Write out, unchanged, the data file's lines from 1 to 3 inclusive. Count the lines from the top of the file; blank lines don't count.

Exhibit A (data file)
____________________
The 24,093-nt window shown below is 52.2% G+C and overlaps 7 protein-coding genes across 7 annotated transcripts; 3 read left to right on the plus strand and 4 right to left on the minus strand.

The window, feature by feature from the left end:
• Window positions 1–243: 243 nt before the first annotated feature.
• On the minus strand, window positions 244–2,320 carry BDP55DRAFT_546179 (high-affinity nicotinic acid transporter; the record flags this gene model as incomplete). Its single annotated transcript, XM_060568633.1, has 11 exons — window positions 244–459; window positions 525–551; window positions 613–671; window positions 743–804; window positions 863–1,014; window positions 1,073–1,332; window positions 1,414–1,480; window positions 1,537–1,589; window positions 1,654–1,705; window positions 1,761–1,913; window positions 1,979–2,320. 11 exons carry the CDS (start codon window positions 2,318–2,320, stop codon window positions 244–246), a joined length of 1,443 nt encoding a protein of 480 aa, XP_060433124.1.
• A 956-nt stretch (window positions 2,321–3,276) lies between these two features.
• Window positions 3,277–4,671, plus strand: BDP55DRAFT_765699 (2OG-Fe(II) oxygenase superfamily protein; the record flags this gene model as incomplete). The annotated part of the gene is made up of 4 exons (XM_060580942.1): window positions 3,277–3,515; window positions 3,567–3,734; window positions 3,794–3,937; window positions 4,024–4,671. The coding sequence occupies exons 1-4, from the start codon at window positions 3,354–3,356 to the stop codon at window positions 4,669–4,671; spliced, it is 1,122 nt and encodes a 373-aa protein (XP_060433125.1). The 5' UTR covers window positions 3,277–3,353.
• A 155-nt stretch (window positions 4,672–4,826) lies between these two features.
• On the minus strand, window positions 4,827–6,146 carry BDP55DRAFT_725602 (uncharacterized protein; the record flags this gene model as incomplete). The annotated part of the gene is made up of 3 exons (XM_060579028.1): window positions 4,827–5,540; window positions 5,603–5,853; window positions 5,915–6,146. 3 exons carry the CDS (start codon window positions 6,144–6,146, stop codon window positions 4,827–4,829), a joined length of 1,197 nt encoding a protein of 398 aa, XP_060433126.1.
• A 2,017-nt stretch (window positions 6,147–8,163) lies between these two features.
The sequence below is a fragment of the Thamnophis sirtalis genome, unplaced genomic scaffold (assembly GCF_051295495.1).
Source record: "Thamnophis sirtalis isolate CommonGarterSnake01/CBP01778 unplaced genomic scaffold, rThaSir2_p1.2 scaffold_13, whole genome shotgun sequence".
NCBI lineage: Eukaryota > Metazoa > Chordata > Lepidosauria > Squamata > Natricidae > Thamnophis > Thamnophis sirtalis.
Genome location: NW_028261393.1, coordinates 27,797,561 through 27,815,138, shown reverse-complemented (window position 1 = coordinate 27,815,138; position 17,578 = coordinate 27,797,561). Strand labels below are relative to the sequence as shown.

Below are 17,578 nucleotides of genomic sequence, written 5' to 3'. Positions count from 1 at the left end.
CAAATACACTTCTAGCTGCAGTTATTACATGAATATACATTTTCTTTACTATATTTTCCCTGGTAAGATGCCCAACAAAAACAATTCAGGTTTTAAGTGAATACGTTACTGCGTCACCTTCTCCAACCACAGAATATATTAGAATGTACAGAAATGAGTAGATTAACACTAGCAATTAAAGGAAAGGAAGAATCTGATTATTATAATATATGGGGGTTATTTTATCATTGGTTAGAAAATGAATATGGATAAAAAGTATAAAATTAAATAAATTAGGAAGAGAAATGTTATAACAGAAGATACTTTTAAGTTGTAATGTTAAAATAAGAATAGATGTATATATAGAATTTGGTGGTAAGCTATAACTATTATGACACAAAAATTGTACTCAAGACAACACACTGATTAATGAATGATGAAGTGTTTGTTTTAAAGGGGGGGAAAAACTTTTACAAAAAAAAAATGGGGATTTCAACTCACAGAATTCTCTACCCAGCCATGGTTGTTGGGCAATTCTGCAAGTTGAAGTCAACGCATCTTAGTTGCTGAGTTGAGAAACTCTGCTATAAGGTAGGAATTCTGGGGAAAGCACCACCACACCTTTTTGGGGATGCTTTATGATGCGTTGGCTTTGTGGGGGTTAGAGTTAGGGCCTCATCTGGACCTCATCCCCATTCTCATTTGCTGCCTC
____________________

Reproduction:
The 24,093-nt window shown below is 52.2% G+C and overlaps 7 protein-coding genes across 7 annotated transcripts; 3 read left to right on the plus strand and 4 right to left on the minus strand.

The window, feature by feature from the left end:
• Window positions 1–243: 243 nt before the first annotated feature.